Dentists lead the way in fight against antimicrobial resistance
Dentists are leading the way in the fight against antimicrobial resistance in primary care settings in Scotland, a new report shows.
The ‘Scottish One Health Antimicrobial Use and Antimicrobial Resistance (SONAAR) in 2019’ report highlights that 82.9% of all antibiotic use in 2019 occurred in the primary care setting, with dental accounting for 7.2 % of antibiotic use in primary care.
The report, written by Scottish Antimicrobial Prescribing Group (SAPG) members William Malcolm, Pharmaceutical Adviser and Clinical Lead for the SONAAR Programme, and Dr Julie Wilson, Lead for the Antimicrobial Resistance programme, also found that the rate of antibiotic use by dentists has reduced by 17.7% since 2015.
Professor Andrew Smith, chair of SAPG’s dental stewardship subgroup and Professor of Clinical Bacteriology, NHS Greater Glasgow and Clyde, said that while dentists are making progress in the reduction of unnecessary antibiotic prescribing, there is still a long way to go in tackling this major public health issue.
“Antibiotic prescribing by dentists in primary care in Scotland has been steadily decreasing year on year since 2015, which is a positive step in the right direction. However, there is evidence that the majority of drug resistant infections in Scotland originate in the community, so optimising antibiotic use in primary care is a major target for antimicrobial stewardship in Scotland.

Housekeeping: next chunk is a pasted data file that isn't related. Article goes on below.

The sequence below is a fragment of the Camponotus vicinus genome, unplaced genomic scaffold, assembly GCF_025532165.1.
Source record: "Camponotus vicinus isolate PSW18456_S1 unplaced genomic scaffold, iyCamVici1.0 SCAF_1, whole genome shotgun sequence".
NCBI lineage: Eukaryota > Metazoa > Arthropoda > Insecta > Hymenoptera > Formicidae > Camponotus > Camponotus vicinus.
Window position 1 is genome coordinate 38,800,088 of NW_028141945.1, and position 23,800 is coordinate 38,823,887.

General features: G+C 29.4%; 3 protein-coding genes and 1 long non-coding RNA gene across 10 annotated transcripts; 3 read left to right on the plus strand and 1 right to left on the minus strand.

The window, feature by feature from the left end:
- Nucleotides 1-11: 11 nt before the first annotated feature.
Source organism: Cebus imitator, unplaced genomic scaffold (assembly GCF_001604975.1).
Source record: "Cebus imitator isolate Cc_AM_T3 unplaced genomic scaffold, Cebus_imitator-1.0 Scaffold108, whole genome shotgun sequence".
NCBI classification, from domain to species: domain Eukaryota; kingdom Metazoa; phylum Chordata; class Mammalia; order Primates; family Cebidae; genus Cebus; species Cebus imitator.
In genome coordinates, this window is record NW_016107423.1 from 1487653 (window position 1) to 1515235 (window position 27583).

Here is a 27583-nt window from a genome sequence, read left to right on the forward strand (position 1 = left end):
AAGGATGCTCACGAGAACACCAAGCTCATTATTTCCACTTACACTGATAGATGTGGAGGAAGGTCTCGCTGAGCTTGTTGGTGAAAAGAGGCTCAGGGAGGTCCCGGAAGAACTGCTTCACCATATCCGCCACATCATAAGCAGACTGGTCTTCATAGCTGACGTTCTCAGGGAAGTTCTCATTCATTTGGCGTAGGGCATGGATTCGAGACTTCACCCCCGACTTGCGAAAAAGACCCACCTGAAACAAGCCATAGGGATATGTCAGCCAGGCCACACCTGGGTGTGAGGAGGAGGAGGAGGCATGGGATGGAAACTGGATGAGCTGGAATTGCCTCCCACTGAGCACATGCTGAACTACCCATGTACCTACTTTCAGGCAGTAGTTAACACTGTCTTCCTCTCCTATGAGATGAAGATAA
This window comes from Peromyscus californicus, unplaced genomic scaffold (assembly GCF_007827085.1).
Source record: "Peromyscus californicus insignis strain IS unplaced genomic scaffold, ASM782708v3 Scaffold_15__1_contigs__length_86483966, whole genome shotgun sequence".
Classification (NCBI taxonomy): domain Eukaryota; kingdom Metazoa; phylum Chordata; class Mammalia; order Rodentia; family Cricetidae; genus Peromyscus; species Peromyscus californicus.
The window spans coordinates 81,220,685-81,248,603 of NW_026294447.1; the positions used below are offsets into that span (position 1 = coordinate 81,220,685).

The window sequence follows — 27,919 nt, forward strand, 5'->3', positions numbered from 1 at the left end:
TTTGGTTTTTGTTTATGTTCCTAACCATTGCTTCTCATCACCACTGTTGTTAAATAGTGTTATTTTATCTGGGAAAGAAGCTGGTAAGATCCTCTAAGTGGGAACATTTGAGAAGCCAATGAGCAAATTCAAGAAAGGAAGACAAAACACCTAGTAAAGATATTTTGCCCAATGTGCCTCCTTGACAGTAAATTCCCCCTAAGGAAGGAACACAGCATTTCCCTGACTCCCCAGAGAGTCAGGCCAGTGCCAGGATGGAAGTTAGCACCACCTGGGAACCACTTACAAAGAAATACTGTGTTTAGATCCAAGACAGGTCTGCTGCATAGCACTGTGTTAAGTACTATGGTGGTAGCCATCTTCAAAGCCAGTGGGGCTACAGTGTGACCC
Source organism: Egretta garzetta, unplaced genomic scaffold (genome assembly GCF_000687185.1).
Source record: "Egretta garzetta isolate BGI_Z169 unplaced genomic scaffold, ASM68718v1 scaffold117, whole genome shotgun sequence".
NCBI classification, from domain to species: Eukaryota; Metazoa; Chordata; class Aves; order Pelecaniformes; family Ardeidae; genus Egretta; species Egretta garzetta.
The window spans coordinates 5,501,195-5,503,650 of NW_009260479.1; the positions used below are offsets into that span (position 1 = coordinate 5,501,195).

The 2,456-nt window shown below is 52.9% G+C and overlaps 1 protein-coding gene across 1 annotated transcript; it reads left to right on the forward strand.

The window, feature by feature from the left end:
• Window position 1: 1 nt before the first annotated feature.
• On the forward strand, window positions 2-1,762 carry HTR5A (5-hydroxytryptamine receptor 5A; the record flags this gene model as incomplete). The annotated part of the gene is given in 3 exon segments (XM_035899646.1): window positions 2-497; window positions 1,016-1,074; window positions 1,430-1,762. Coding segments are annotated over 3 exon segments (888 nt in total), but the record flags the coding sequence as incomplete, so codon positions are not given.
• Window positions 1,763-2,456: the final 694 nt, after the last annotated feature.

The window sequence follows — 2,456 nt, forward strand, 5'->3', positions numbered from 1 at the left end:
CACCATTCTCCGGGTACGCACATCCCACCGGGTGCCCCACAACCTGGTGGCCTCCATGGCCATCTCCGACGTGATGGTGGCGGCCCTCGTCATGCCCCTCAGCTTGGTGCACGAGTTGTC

“Although dental antibiotic use is reducing, we must continue to work hard in this area. Antibiotic resistance poses an urgent threat to human health, with some infections becoming more difficult or even impossible to treat.”
Dentists can currently prescribe a limited range of antibiotics on NHS prescription in Scotland with amoxicillin (68.0%) and metronidazole (28.8%) accounting for the majority of dental antibiotic use.
SAPG’s dental stewardship subgroup continues to coordinate work by stakeholders and support optimisation of dental antibiotic use. A key focus this year will be promoting the re-introduction of phenoxymethylpenicillin as an alternative to amoxicillin, as the first-line antibiotic in dental infections, and appraising national data and the evidence base for antibiotic course duration in dental infections.